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Jensen Huang’s Vision For Data Center Dominance Will Destroy The Arm Ecosystem
As the weeks pass by, the rumors keep spinning, the likelihood of an Nvidia Arm acquisition increases. On first glance, the two businesses look completely incompatible. A highly vertically integrated graphics and AI company with very high margins buying a low margin IP licensor doesn’t make sense. Nvidia can already build any product they wish as an Arm licensee. Purchasing the whole cow doesn’t yield additional milk or synergies from the current business model. Furthermore, given Nvidia’s reputation as a partner, it would likely even cause customers to start looking for contingencies and accelerate RISC-V adoption. Jensen Huang, in his quest for data center dominance, may destroy the Arm ecosystem for everyone else.
The rational for purchasing Arm seems ridiculous to many, but Jensen’s vision is for the datacenter being a computer and Nvidia being the one to build it. They need to be to be completely vertically integrated and control every aspect of this computer. Currently they have the accelerator market on lock-down with their impressive hardware and vast software moat of CUDA/various SDKs which was built by thousands of Nvidia engineers over the last decade. With the acquisition of Mellanox, they bring the “Data Processing Unit (DPU)” of the data center in house as well. They have also continued to expand their vertically integrated software stack to networking with acquisitions of SwiftStack and Cumulus Networks.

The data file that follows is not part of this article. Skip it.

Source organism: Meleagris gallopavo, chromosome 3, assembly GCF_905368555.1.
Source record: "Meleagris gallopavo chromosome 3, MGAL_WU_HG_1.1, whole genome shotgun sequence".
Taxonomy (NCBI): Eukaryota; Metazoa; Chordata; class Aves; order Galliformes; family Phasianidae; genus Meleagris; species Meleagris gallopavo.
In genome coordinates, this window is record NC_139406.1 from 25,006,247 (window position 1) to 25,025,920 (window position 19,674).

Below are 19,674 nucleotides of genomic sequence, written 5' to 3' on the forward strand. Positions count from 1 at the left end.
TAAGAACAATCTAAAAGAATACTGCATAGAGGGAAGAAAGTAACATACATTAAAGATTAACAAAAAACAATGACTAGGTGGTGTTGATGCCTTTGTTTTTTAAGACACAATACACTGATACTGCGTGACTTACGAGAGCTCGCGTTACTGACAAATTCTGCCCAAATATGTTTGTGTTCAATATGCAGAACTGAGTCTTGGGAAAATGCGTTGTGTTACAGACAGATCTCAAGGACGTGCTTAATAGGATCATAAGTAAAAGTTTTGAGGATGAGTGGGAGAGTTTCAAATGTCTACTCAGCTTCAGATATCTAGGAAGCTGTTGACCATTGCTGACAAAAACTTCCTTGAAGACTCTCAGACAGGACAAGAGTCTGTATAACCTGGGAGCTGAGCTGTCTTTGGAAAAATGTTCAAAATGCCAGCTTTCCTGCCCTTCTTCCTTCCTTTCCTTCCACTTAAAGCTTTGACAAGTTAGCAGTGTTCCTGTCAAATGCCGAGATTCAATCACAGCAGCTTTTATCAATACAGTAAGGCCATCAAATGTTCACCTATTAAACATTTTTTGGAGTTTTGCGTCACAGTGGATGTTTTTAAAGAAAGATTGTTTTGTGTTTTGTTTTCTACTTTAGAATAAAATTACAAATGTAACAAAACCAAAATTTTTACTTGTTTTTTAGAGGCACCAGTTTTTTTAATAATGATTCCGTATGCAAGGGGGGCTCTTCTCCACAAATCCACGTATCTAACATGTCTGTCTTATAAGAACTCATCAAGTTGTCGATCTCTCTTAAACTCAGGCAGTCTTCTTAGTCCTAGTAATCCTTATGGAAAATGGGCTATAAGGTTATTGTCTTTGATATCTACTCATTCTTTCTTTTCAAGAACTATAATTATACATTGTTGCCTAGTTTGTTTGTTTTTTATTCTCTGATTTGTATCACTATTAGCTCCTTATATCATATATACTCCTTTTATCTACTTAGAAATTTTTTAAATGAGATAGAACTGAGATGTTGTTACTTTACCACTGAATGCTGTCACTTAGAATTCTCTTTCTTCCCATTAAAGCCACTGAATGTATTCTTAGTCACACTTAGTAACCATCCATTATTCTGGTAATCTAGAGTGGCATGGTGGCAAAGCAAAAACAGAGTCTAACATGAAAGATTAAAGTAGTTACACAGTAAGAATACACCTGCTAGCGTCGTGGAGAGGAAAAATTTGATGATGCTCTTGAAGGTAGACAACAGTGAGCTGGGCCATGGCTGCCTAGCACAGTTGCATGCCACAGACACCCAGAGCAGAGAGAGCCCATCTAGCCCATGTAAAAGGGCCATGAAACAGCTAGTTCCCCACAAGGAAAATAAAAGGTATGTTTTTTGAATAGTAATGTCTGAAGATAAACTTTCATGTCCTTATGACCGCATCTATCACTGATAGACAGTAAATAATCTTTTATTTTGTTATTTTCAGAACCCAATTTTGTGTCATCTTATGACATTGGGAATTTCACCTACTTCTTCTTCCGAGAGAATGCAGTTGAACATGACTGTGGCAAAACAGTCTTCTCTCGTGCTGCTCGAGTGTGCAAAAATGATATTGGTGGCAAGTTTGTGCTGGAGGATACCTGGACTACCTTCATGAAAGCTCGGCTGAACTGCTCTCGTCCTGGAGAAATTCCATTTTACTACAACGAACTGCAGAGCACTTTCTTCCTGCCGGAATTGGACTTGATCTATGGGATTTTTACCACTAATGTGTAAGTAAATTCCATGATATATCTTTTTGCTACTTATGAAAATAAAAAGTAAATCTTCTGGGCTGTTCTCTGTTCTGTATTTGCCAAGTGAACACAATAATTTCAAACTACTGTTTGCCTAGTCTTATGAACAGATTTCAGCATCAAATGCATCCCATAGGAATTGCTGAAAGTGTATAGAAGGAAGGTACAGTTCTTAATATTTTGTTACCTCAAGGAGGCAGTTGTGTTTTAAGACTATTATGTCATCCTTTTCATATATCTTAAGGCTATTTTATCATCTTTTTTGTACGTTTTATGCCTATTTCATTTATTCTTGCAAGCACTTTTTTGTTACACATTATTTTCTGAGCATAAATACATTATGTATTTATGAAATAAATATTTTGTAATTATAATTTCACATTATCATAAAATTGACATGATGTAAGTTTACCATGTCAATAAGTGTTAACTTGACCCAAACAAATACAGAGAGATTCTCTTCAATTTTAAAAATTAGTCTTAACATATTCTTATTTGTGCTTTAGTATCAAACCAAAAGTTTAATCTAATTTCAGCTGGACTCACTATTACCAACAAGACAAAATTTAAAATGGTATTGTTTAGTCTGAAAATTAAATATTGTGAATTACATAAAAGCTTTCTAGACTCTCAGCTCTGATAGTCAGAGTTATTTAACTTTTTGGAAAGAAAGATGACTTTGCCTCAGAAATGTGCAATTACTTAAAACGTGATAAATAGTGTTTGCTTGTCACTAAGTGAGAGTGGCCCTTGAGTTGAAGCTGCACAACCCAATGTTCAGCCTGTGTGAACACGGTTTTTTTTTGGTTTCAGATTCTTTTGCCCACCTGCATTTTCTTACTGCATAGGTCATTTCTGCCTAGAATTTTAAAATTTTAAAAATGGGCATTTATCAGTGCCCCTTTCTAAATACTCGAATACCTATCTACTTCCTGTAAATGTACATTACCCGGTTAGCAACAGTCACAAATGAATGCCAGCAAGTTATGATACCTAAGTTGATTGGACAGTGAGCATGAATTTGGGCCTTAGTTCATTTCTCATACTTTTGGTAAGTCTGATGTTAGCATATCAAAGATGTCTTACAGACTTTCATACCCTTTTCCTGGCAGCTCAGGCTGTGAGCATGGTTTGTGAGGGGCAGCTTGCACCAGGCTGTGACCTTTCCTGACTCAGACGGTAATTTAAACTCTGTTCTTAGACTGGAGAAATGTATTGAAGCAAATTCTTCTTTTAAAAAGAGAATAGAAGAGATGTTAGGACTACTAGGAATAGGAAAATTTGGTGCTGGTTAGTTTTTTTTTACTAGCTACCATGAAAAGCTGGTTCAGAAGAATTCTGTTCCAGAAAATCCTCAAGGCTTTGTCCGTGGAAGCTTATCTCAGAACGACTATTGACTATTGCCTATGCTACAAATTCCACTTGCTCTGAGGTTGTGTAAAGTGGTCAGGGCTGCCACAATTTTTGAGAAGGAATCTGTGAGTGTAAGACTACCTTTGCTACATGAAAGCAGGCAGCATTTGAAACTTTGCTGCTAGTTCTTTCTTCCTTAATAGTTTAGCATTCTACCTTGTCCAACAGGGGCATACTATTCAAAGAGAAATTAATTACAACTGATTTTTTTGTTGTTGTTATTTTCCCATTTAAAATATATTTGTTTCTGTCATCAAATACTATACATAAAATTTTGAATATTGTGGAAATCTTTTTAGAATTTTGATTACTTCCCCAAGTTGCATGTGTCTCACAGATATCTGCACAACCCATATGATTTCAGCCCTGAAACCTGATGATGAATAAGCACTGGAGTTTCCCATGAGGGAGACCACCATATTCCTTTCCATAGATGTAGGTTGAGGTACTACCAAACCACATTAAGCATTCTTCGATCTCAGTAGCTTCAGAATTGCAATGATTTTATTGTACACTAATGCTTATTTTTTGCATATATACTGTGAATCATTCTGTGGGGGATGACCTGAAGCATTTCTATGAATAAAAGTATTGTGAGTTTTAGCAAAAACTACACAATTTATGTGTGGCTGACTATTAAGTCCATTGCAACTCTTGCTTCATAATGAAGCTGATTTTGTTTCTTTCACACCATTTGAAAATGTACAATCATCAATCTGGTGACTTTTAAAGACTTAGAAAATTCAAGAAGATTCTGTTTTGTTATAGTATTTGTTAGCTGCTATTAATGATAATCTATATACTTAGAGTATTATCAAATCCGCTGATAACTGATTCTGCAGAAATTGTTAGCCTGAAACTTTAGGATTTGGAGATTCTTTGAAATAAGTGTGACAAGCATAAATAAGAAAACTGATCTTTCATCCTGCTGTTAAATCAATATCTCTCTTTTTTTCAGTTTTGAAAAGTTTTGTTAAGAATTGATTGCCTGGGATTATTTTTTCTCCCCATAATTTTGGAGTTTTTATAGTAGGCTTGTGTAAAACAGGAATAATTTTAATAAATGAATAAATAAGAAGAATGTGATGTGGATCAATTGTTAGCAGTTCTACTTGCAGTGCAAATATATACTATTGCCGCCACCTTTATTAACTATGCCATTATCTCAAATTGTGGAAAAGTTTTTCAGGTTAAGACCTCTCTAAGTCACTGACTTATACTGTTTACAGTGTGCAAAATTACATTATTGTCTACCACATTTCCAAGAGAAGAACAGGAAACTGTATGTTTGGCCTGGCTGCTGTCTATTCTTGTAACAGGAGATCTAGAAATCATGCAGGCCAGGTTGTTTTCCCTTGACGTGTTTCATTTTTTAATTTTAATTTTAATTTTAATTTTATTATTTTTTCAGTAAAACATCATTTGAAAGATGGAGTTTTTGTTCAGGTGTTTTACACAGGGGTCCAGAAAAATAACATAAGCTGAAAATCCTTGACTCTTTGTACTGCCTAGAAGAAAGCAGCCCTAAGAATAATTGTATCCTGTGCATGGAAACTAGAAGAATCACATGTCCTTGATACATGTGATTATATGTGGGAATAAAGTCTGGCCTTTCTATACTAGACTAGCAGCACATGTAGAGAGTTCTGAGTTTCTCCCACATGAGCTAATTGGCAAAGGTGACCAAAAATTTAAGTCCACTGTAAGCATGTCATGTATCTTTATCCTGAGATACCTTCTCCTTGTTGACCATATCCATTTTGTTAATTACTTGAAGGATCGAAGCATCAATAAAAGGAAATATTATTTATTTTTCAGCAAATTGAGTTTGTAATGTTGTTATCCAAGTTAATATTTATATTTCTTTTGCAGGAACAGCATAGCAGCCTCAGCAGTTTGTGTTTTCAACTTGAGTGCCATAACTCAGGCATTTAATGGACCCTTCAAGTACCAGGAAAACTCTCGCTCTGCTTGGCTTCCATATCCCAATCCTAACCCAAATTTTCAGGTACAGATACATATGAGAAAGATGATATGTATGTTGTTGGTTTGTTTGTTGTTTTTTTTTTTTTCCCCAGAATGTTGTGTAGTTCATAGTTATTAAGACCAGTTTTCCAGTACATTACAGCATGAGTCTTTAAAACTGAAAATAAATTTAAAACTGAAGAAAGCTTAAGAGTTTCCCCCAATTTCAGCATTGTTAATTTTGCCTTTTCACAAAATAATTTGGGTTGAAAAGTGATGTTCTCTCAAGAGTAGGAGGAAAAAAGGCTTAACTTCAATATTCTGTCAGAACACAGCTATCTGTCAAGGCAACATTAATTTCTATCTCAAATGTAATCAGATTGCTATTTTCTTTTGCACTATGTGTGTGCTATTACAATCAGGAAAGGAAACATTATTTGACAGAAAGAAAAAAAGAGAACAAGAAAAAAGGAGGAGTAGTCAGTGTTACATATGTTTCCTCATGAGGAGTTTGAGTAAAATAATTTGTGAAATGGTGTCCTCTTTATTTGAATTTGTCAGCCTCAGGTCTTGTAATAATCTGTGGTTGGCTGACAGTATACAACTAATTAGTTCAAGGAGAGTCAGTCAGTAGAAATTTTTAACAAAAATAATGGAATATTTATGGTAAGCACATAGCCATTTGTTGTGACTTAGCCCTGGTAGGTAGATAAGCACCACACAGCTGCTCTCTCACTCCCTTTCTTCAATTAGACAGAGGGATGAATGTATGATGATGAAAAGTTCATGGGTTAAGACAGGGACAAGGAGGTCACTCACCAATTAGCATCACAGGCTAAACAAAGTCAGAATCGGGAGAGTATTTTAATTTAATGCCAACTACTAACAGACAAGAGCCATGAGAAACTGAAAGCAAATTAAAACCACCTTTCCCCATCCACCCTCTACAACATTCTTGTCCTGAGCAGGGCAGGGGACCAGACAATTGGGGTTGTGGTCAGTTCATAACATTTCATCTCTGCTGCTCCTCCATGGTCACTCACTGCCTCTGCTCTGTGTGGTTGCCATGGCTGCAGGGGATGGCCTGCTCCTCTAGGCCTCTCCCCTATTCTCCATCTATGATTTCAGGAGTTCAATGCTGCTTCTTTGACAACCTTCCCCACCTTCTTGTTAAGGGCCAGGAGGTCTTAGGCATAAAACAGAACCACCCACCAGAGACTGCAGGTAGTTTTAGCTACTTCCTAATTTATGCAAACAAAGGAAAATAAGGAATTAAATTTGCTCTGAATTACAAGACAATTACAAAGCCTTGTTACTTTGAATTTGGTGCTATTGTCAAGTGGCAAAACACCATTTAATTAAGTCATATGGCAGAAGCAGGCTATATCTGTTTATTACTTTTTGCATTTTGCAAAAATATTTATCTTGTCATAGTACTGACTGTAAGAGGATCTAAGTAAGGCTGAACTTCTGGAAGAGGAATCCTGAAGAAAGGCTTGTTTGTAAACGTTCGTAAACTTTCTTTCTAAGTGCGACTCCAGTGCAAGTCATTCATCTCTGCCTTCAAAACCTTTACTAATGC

The datacenter is a 3 legged stool, and the remaining missing piece is a CPU. AMD, Intel, and various hyperscalers are also working to build out their own 3-legged stool. The largest threat to Nvidia is Intel/AMD finally having competent GPUs and software stacks to accompany them. With the US Department of Energy dumping money into SYCL and many in the industry congregating around it, the software front is accelerating rapidly. Furthermore, various hyperscalers are rapidly building out their own CPUs with Arm Neoverse IP to hook in with their accelerators such as the Google TPU and Amazon Inferentia for AI workloads. Lastly, these hyperscalers also already have their own custom network stacks. Nvidia is currently in very strong position, but it is very precarious as their moats may all be eroded simultaneously.
In any business, in order to maintain a high margin over a long period of time, one must create barriers of entry so high, that no one can break in and disrupt. Even though Intel has stopped executing for essentially 5 years, they are still raking in the dough with >55% gross margins. Jensen Huang’s vision, if fully realized, would see Nvidia building a nearly impenetrable moat that commands high margins and locks customers in. This may sound nefarious, but Nvidia’s solution will be plug and play. The vast majority of companies do not have the resources required to build out the entire software stack to match specialized hardware. Nvidia would offer the best solution, which would eventually become an expensive deal imprisoning you in the Devil’s ecosystem.